Snowdrop expert John Grimshaw is returning to the Cotswolds to talk about these winter favourites at Allomorphic in Stroud.
I caught up with him to chat about his favourite varieties
and snowdrop mania.
With hundreds of new varieties being named each year, the snowdrop world is, says John Grimshaw, a “bit out of control” and he feels at least in part responsible.
He was one of the authors of the definitive work on the winter beauties, a monograph that for the first time looked in detail at each variety, comparing their differences and deciding which was which; some snowdrops had more than one name.
Yet the 2002 book had another unintended consequence as it brought the snowdrop to a wider audience, fuelling what has become an obsession with many.
“The book suddenly made it possible to learn. It was a big catalyst and I do feel partly responsible, I’m afraid.” says John, who until 2012 was Gardens Manager at Colesbourne Park, which has one of the country’s major snowdrop collections.
Interested in the snowdrop since childhood, his enthusiasm was really fired up as a student in Oxford when he met well-known galanthophiles (snowdrop enthusiasts) Primrose Warburg and Richard Nutt through the local Alpine Garden Society.
But the snowdrop world was, he says, very different in the 80s and 90s.
“A relatively small group of people were interested in snowdrops before the book came out and it was more manageable. You knew everybody and people shared material rather more freely and generously than they do now.”
In fact, the monograph detailed only 500 varieties, a far cry from the multitude that have been named since it came out.
“Nowadays several hundred are named each year. It’s just a bit impossible to cope with.”
And snowdrops can be big business with a record £1,390 paid for a bulb of ‘Golden Fleece’ in 2015, though John is quick to stress that the average snowdrop sells for sensible prices.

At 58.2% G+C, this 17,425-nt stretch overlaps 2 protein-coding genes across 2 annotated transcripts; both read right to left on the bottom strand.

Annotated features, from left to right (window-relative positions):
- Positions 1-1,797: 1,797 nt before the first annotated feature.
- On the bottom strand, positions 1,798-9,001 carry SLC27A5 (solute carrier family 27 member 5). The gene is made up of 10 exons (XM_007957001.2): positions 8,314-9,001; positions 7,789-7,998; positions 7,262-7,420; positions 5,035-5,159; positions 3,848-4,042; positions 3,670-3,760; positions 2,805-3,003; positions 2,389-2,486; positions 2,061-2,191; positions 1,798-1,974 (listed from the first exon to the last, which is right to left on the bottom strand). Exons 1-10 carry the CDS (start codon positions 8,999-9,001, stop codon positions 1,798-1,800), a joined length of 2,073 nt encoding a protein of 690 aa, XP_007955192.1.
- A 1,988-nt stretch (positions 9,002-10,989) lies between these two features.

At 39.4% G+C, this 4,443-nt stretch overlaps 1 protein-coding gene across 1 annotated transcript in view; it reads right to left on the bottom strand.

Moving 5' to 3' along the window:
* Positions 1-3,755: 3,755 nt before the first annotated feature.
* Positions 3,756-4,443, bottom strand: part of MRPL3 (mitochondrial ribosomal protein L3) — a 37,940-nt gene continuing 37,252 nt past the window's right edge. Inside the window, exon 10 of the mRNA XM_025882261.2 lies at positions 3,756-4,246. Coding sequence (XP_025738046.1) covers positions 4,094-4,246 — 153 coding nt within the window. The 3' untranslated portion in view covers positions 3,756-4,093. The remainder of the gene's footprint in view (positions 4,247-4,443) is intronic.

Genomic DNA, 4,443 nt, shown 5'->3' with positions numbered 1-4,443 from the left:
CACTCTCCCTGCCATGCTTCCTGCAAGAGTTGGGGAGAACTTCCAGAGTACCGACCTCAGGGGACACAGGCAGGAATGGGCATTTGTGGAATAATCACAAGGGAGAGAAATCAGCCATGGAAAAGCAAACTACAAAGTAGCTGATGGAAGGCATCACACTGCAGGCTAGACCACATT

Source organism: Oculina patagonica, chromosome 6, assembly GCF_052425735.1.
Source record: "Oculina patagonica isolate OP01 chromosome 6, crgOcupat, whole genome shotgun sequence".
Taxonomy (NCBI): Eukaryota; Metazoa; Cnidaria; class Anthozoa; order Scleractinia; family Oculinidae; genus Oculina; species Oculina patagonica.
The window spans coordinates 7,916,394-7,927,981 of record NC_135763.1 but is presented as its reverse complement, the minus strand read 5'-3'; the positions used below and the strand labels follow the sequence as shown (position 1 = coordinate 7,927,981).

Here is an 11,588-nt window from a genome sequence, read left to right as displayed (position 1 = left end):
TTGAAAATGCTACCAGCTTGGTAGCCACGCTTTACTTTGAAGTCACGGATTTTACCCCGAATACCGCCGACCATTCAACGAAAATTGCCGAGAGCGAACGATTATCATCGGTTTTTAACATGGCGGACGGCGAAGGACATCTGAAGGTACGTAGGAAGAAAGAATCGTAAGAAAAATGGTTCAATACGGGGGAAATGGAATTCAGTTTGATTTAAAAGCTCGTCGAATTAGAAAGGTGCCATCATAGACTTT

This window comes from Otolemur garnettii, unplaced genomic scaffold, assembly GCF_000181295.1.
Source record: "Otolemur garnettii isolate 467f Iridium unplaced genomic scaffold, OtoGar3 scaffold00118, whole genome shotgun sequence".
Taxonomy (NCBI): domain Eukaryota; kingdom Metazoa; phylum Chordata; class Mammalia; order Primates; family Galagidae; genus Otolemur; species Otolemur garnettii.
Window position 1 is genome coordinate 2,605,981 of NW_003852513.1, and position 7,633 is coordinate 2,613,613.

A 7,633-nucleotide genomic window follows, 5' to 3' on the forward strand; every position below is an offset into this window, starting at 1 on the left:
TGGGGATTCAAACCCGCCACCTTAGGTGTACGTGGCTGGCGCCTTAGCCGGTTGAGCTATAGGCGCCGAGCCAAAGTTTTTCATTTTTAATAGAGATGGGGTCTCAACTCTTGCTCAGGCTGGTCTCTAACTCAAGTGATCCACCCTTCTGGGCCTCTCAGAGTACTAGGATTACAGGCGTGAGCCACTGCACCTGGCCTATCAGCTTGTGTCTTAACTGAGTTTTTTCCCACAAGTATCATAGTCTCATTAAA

Top five snowdrops
So, with hundreds of snowdrop varieties on offer, where should someone new to the galanthophile world start?
Top of John’s list is ‘Three Ships’, a pretty variety and one that flowers early, usually before Christmas.
“It is probably the most reliable pre-Christmas flowering snowdrop.”
‘Comet’ is another recommendation and one that he describes as “very large, handsome and robust”.
Another favourite is ‘Diggory’, which has beautiful, big round flowers.
“It’s so distinctive, it stands out a mile away.”
When it comes to yellow snowdrops, he suggests ‘Primrose Warburg’ because it’s robust and vigorous, unlike many of the yellow varieties.
And no collection would be complete without ‘S Arnott’.
“It has vigour, charm, beauty and scent.”
Since 2012 John has been running the 128-acre Yorkshire Arboretum where he confesses he has introduced some snowdrops, although not on a grand scale.
“Much of the arboretum is very sticky wet clay which is very unsuited to them so the planting areas are quite limited but we’ve made a start.”
He also still has quite a collection of his own with around 350 different varieties in his private garden.
And he urges gardeners to ignore the hype surrounding the snowdrop and add them to their gardens.
“They’re charming winter flowers. You can’t not like a snowdrop.”
• John is one of two guest speakers at the Colesbourne Park snowdrop study day in February.
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